State Politics

Democrats file bill to repeal, replace NC’s ‘stand your ground’ laws

Raleigh shooting suspect called ‘George Zimmerman 2.0’ by lawyer for victim’s family

Attorney Justin Bamberg referred to Chad Copley, the man charged in the Raleigh shooting as “George Zimmerman 2.0.” during a press conference in Raleigh, N.C. Zimmerman was a self-proclaimed neighborhood watchman who was charged with killing Marti
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Attorney Justin Bamberg referred to Chad Copley, the man charged in the Raleigh shooting as “George Zimmerman 2.0.” during a press conference in Raleigh, N.C. Zimmerman was a self-proclaimed neighborhood watchman who was charged with killing Marti

Two Democrats in the N.C. General Assembly have filed a bill that would repeal and replace the state’s “stand your ground” laws.

The Gun Safety Act, House Bill 723, was filed on Monday and would repeal the law that gives North Carolina citizens the right to defend themselves with deadly force in their homes, vehicles and at work without “the duty to retreat from an intruder.”

The new bill would roll back the laws to the common standard that gives citizens a “clear-cut affirmative defense” if they use deadly force to protect themselves in their homes, said Rep. Pricey Harrison, a Guilford County Democrat who sponsored the bill with Rep. Verla Insko, an Orange County Democrat.

Residents still would be allowed to defend themselves – including through use of deadly force – and would not be required to retreat from an intruder.

The new bill also would repeal the section of the current law granting immunity from civil or criminal liability for those who exercise force under the stand-your-ground laws. Harrison said immunity from liability under the new bill is “a gray area.”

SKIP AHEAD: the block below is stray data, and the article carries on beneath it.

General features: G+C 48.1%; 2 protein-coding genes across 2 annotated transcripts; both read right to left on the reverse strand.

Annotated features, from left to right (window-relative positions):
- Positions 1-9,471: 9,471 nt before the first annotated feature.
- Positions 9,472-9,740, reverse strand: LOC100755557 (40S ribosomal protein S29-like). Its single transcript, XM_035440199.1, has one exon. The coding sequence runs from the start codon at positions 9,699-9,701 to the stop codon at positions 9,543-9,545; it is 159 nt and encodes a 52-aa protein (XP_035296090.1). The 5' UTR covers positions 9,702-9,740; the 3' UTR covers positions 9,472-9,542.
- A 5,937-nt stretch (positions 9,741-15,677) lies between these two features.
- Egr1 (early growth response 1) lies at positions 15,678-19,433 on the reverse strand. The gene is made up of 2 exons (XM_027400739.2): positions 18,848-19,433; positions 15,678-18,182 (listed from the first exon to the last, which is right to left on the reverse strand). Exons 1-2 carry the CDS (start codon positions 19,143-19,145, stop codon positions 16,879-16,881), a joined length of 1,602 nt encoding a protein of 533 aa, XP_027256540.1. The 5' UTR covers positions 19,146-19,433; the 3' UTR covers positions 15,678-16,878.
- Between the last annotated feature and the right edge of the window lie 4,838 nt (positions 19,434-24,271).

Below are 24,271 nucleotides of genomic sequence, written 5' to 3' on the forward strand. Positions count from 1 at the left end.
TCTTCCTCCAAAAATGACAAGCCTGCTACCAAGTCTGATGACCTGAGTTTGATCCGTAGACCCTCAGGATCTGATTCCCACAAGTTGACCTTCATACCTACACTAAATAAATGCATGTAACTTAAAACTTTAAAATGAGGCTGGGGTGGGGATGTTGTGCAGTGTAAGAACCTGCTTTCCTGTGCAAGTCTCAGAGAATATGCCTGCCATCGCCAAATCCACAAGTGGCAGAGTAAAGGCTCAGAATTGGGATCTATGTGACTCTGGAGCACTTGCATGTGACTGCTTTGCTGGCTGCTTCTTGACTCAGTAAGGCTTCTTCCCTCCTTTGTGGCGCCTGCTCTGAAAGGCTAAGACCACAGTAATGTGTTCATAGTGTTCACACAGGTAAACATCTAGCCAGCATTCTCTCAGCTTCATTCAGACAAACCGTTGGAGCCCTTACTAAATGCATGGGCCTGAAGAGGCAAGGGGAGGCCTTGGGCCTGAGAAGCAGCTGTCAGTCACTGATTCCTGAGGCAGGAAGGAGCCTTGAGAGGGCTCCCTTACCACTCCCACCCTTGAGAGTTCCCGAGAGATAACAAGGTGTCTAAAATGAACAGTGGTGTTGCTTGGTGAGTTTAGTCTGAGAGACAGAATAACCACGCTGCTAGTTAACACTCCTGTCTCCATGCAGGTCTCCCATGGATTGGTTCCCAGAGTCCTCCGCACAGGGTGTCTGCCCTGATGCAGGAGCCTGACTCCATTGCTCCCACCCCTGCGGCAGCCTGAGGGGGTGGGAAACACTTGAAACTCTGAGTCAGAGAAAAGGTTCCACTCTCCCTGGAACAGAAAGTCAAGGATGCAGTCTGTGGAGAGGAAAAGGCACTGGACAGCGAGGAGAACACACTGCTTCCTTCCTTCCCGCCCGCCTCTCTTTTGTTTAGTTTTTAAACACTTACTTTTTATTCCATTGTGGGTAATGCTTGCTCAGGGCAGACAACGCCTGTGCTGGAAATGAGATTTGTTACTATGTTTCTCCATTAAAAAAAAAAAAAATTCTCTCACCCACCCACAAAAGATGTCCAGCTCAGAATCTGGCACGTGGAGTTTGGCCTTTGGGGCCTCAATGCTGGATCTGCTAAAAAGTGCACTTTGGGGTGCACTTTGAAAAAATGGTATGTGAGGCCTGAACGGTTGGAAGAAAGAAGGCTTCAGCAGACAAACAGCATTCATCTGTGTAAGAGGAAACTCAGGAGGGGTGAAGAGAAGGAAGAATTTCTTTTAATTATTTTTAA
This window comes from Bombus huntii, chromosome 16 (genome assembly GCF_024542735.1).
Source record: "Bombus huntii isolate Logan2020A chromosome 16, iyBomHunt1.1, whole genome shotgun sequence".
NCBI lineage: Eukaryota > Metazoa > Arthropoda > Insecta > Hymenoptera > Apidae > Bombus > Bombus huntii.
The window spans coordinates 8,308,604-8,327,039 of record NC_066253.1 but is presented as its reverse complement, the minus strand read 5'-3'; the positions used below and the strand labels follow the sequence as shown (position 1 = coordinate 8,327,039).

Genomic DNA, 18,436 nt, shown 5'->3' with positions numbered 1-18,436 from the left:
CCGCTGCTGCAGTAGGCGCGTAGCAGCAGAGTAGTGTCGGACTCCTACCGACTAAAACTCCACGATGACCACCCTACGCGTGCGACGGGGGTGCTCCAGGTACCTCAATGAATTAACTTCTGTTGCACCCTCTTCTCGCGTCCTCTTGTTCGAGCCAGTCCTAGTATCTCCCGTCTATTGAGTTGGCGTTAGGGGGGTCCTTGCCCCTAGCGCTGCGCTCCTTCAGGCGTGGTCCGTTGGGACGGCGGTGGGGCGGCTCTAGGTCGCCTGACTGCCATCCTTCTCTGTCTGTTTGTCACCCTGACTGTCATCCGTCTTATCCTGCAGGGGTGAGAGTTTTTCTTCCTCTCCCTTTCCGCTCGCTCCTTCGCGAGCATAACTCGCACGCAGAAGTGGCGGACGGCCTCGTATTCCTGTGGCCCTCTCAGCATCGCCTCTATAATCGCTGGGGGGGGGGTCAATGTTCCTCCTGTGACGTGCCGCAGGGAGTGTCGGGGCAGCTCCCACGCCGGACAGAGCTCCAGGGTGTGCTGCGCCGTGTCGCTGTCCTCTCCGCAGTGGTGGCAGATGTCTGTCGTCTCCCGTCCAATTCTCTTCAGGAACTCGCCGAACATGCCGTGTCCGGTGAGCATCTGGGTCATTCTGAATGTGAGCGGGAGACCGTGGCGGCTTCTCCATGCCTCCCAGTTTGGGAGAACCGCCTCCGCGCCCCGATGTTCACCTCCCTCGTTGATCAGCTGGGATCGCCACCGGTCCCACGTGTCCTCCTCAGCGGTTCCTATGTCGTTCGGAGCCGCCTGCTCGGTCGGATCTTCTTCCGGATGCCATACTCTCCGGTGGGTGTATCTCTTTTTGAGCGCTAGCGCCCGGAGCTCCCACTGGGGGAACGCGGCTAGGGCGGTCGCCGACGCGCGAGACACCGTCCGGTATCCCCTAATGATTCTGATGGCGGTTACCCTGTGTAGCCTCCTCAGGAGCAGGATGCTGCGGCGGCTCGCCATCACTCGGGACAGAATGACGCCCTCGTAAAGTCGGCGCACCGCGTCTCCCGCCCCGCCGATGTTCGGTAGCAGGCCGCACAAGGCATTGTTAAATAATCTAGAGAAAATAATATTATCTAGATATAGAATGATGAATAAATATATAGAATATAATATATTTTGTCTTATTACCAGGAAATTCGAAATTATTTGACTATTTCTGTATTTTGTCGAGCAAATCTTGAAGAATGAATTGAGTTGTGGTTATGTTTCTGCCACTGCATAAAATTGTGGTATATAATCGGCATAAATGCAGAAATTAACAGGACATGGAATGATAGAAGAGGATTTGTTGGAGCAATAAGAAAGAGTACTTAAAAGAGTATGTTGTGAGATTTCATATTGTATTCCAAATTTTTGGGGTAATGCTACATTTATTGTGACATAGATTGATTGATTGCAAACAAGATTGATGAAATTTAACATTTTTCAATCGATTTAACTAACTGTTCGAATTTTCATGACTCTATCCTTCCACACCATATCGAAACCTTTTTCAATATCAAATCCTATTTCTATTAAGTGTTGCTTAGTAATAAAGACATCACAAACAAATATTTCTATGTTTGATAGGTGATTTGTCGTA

The current law says residents are justified in using force, but not deadly force, if they believe it’s necessary to defend themselves or someone else.

But the law also says that a person is justified in using deadly force and does not have a duty to retreat “in any place he or she has the lawful right to be” if he or she believes that deadly force is necessary to “prevent imminent death or great bodily harm to himself or herself or another.”

North Carolina’s law does not provide stand your ground protection to people who use force against law enforcement if the officer was lawfully acting in the performance of his or her duties and identified themselves according to law.

The new bill clarifies use of deadly physical force against an intruder. The bill says people are justified in “using any degree of force” they believe is necessary against an intruder to prevent the intruder from entering their home or to “terminate the intruder’s unlawful entry” if they believe the intruder may kill or seriously injury them or others in the home, or if they believe the intruder intends to commit a felony in the home.

The new bill also strengthens the law for safe storage of firearms, requires the reporting of lost and stolen guns, requires any firearm owner to carry firearm liability insurance, limits the size of ammunition magazines and other amendments and additions.

Democrats have unsuccessfully attempted to repeal stand-your-ground laws in North Carolina several times in the past. Harrison said the new bill is almost exactly the same as the bill introduced in the 2013-14 and 2015-16 sessions, with a few modifications.

Harrison said she and Insko realize the bill may fail again.

“We recognize the political climate we’re in,” Harrison said. “We’re mostly playing defense.”

North Carolina is one of 26 states that have some form of stand your ground legislation.

To read House Bill 723, go to www.ncleg.net/Sessions/2017/Bills/House/PDF/H723v0.pdf.

Attorney Justin Bamberg referred to Chad Copley, the man charged in the Raleigh shooting as “George Zimmerman 2.0.” during a press conference in Raleigh, N.C. Zimmerman was a self-proclaimed neighborhood watchman who was charged with killing Marti

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